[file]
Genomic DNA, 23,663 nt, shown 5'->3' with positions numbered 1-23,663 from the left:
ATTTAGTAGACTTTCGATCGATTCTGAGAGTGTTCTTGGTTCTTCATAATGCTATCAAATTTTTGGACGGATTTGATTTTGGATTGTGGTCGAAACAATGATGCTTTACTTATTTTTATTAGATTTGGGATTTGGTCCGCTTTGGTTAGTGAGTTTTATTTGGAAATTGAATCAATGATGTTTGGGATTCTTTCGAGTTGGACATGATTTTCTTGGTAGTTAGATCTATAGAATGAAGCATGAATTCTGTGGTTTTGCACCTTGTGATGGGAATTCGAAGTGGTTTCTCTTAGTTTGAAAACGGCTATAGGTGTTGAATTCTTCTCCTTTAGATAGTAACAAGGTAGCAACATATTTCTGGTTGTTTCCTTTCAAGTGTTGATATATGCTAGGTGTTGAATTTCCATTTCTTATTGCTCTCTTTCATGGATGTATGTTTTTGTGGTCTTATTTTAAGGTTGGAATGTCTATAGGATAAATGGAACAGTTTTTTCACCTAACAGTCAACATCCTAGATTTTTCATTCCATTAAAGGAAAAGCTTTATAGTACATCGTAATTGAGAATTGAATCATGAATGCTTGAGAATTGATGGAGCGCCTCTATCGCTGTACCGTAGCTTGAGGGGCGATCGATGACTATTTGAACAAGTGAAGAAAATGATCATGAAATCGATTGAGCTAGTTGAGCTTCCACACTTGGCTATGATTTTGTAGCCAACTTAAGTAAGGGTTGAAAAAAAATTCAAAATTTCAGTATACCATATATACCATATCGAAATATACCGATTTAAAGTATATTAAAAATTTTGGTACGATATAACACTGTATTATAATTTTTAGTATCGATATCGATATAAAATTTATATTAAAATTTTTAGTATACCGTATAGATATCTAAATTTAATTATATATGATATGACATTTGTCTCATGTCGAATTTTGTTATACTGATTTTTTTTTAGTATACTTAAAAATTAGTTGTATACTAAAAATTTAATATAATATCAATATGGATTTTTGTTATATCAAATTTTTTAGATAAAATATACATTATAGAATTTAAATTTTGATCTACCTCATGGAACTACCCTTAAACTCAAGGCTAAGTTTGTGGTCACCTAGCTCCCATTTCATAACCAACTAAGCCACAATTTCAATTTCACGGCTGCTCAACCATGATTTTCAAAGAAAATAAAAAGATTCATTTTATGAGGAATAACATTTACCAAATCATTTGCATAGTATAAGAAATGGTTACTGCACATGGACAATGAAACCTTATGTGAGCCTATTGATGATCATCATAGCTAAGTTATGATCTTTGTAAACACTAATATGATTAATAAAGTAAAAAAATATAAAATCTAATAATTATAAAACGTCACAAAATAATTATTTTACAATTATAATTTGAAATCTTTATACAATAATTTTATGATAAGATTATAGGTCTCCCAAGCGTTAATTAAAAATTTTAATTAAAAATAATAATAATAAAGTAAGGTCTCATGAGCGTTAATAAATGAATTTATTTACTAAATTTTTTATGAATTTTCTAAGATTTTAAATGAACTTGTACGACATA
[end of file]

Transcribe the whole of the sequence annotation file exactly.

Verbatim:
Genomic DNA, 23,663 nt, shown 5'->3' with positions numbered 1-23,663 from the left:
ATTTAGTAGACTTTCGATCGATTCTGAGAGTGTTCTTGGTTCTTCATAATGCTATCAAATTTTTGGACGGATTTGATTTTGGATTGTGGTCGAAACAATGATGCTTTACTTATTTTTATTAGATTTGGGATTTGGTCCGCTTTGGTTAGTGAGTTTTATTTGGAAATTGAATCAATGATGTTTGGGATTCTTTCGAGTTGGACATGATTTTCTTGGTAGTTAGATCTATAGAATGAAGCATGAATTCTGTGGTTTTGCACCTTGTGATGGGAATTCGAAGTGGTTTCTCTTAGTTTGAAAACGGCTATAGGTGTTGAATTCTTCTCCTTTAGATAGTAACAAGGTAGCAACATATTTCTGGTTGTTTCCTTTCAAGTGTTGATATATGCTAGGTGTTGAATTTCCATTTCTTATTGCTCTCTTTCATGGATGTATGTTTTTGTGGTCTTATTTTAAGGTTGGAATGTCTATAGGATAAATGGAACAGTTTTTTCACCTAACAGTCAACATCCTAGATTTTTCATTCCATTAAAGGAAAAGCTTTATAGTACATCGTAATTGAGAATTGAATCATGAATGCTTGAGAATTGATGGAGCGCCTCTATCGCTGTACCGTAGCTTGAGGGGCGATCGATGACTATTTGAACAAGTGAAGAAAATGATCATGAAATCGATTGAGCTAGTTGAGCTTCCACACTTGGCTATGATTTTGTAGCCAACTTAAGTAAGGGTTGAAAAAAAATTCAAAATTTCAGTATACCATATATACCATATCGAAATATACCGATTTAAAGTATATTAAAAATTTTGGTACGATATAACACTGTATTATAATTTTTAGTATCGATATCGATATAAAATTTATATTAAAATTTTTAGTATACCGTATAGATATCTAAATTTAATTATATATGATATGACATTTGTCTCATGTCGAATTTTGTTATACTGATTTTTTTTTAGTATACTTAAAAATTAGTTGTATACTAAAAATTTAATATAATATCAATATGGATTTTTGTTATATCAAATTTTTTAGATAAAATATACATTATAGAATTTAAATTTTGATCTACCTCATGGAACTACCCTTAAACTCAAGGCTAAGTTTGTGGTCACCTAGCTCCCATTTCATAACCAACTAAGCCACAATTTCAATTTCACGGCTGCTCAACCATGATTTTCAAAGAAAATAAAAAGATTCATTTTATGAGGAATAACATTTACCAAATCATTTGCATAGTATAAGAAATGGTTACTGCACATGGACAATGAAACCTTATGTGAGCCTATTGATGATCATCATAGCTAAGTTATGATCTTTGTAAACACTAATATGATTAATAAAGTAAAAAAATATAAAATCTAATAATTATAAAACGTCACAAAATAATTATTTTACAATTATAATTTGAAATCTTTATACAATAATTTTATGATAAGATTATAGGTCTCCCAAGCGTTAATTAAAAATTTTAATTAAAAATAATAATAATAAAGTAAGGTCTCATGAGCGTTAATAAATGAATTTATTTACTAAATTTTTTATGAATTTTCTAAGATTTTAAATGAACTTGTACGACATA